Committee takes look at tax repeal
CHARLESTON — The legislative committee took up a possible amendment to the West Virginia Constitution paving the way for eliminating the business and inventory tax.
The House Finance Committee took a look Wednesday morning at House Joint Resolution 17. The resolution proposes an amendment to the state constitution stating that the taxation of tangible inventory, machinery and equipment as personal property used for businesses can only be done by the Legislature.
If the resolution is passed by the House of Delegates and state Senate, the voters would get to decide on whether to approve the amendment during the 2020 general election.
Eliminating the business and inventory tax has long been a goal of state Republican legislators, as well as companies and interest groups. These include the West Virginia Business and Industry Council, the West Virginia Manufacturers, the Associated Builders and Contractors, and the West Virginia Chamber of Commerce.
“This is a first important step to untying the hands of future legislatures,” said Del. Jim Butler, R-Mason. “I think we need to take this first step in order to come up with a mechanism to remove this burdensome tax that’s keeping jobs out of West Virginia and keep our residents, our citizens, productive and prosperous.”
The constitutional amendment is only the first step, but HJR 17 would need the support of two-thirds of the members of both chambers in order to pass.
In the Senate, it would need 23 senators, and in the House the resolution would need 67 delegates. Both chambers would need some Democrats to join with Republicans to successfully put the amendment on the 2020 ballot.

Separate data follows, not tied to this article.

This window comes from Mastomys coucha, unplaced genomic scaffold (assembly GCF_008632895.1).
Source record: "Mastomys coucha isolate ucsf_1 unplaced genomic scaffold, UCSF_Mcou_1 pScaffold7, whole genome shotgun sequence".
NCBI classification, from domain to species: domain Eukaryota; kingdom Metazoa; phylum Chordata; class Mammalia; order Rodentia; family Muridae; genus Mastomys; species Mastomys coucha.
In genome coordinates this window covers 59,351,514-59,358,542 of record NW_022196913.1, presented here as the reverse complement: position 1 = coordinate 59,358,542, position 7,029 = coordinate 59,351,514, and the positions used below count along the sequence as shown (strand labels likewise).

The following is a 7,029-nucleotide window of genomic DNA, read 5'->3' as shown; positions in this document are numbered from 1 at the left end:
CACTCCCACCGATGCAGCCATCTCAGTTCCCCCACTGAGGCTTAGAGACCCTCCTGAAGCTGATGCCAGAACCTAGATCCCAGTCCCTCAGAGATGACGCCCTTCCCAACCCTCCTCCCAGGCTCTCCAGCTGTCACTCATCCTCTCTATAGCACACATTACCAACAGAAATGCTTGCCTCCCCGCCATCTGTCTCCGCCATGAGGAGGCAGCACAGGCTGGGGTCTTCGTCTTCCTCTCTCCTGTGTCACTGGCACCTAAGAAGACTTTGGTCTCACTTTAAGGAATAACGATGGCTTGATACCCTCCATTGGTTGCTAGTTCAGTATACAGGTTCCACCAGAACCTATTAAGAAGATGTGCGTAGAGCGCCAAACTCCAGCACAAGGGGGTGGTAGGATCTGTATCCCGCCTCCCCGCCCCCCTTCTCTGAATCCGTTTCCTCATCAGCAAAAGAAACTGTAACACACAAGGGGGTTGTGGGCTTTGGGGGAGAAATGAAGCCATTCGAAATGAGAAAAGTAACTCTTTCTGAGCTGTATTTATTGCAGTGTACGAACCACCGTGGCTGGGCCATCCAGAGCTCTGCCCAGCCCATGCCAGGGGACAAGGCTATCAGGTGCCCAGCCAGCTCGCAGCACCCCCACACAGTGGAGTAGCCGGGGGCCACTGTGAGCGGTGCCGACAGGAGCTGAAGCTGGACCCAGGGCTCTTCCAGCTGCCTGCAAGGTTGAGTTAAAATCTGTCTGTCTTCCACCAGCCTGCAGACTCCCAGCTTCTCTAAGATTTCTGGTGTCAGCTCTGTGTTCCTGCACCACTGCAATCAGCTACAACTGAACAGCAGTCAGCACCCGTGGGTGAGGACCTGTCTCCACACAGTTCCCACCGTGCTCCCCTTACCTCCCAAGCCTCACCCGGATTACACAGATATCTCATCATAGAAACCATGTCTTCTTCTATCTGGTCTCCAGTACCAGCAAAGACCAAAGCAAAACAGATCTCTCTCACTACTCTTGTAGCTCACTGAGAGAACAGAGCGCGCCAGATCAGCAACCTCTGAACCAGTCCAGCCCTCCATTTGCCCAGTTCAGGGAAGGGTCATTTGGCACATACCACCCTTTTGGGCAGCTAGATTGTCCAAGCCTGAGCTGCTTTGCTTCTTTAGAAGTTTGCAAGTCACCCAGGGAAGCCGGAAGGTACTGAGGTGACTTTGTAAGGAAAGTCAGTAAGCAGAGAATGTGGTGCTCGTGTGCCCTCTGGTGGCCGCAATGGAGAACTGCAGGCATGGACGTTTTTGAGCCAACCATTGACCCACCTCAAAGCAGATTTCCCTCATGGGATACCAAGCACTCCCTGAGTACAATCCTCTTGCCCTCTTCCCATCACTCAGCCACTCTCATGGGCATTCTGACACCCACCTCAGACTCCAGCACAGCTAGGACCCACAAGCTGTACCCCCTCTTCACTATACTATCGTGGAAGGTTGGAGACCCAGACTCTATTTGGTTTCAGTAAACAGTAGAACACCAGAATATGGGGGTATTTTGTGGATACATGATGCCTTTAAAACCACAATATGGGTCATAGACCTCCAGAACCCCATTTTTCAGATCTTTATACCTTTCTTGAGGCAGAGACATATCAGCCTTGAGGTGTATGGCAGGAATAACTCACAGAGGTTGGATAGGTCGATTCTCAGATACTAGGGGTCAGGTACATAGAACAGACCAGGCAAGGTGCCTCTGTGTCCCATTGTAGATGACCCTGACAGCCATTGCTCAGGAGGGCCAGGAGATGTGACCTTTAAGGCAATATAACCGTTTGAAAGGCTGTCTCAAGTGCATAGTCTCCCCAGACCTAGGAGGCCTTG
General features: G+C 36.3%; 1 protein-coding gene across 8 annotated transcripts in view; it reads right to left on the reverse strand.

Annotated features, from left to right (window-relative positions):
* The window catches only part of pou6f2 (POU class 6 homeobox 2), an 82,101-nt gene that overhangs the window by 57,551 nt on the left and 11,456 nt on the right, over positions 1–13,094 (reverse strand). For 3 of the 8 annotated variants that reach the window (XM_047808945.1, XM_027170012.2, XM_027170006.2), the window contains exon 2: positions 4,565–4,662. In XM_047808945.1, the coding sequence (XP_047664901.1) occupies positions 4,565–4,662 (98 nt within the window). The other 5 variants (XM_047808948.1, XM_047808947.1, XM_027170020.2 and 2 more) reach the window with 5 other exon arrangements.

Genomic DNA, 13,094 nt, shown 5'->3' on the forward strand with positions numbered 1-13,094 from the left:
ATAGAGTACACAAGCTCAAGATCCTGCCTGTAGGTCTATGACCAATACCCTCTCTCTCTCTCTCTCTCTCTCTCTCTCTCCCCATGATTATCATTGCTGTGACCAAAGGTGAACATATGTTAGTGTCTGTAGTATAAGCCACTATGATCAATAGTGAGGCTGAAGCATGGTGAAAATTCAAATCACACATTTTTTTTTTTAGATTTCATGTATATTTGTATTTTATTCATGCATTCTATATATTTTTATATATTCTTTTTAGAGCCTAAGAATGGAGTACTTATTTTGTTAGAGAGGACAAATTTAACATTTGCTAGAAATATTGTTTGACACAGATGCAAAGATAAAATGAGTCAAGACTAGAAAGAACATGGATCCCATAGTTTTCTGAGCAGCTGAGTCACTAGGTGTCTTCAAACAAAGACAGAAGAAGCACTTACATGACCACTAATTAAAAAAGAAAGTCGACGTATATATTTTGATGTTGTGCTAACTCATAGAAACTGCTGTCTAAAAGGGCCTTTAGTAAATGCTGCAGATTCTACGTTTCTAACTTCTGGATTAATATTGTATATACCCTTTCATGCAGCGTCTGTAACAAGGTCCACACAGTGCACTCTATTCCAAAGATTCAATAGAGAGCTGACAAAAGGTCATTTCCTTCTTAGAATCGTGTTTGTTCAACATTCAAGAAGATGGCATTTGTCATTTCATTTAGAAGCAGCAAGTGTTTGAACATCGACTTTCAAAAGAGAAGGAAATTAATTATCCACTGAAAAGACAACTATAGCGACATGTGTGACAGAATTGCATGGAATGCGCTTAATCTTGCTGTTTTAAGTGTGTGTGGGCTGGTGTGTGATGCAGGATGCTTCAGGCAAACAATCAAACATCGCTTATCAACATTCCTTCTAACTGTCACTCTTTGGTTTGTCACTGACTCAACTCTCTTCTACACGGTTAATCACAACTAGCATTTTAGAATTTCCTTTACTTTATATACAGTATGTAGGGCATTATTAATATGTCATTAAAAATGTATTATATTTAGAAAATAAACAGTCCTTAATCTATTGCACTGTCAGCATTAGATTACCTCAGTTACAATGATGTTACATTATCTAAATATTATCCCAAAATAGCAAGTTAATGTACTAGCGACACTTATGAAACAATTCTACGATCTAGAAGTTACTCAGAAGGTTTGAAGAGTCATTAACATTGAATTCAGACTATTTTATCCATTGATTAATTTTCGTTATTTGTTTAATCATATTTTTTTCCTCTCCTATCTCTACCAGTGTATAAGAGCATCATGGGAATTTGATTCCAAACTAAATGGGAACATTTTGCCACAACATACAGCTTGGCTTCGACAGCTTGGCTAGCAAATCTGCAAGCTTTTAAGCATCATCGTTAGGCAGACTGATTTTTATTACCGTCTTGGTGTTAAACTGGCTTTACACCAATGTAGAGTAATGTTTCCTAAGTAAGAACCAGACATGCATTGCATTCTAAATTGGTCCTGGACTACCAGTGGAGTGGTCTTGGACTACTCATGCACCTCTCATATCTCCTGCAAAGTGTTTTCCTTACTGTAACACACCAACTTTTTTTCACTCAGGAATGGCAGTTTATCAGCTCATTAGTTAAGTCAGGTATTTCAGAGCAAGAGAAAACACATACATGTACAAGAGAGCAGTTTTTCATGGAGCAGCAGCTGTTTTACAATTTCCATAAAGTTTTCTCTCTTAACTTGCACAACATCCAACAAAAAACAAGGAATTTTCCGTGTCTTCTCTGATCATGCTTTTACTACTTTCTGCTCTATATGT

Del. Isaac Sponaugle, D-Pendleton, spoke out against the amendment, saying it has no chance of House Democrats supporting the resolution.
“It’s only half a bite of the apple,” Sponaugle said. “I believe we have a responsibility as a Legislature, if we’re going to do this, to state an entire plan, not half a bite of an apple.”
If the resolution passes both chambers and if voters approve the constitutional amendment in 2020, it would still take further action by the Legislature to phase out the business and inventory tax. County governments, city governments and school systems rely on some of the property tax revenue generated by the business and inventory tax. The last time the section in the constitution dealing with the business and inventory tax was amended was 1932.
According to the West Virginia Center for Budget and Policy, the revenue from the machinery and equipment tax made up 35 percent of the total of business personal property tax revenue in fiscal year 2016. The tax revenue for inventory was 19 percent. Together they accounted for $209 million in tax revenue in 2016.
A report from the state chamber acknowledges the issues with loss of tax revenue at the county level but offers no specific solutions.
According to the report, “The primary issue for local governments has two parts. First, what will be the source(s) of the additional revenue and, second, how will the additional revenue be distributed in order to hold the local levying bodies harmless? While the first part of the primary issue is challenging, the second part of the issue is even more daunting because some counties have more tangible personal property than other counties. Simply put, distribution of the make-up revenue on a per capita basis cannot achieve the desired result.”
HJR 17 now heads to the House Judiciary Committee.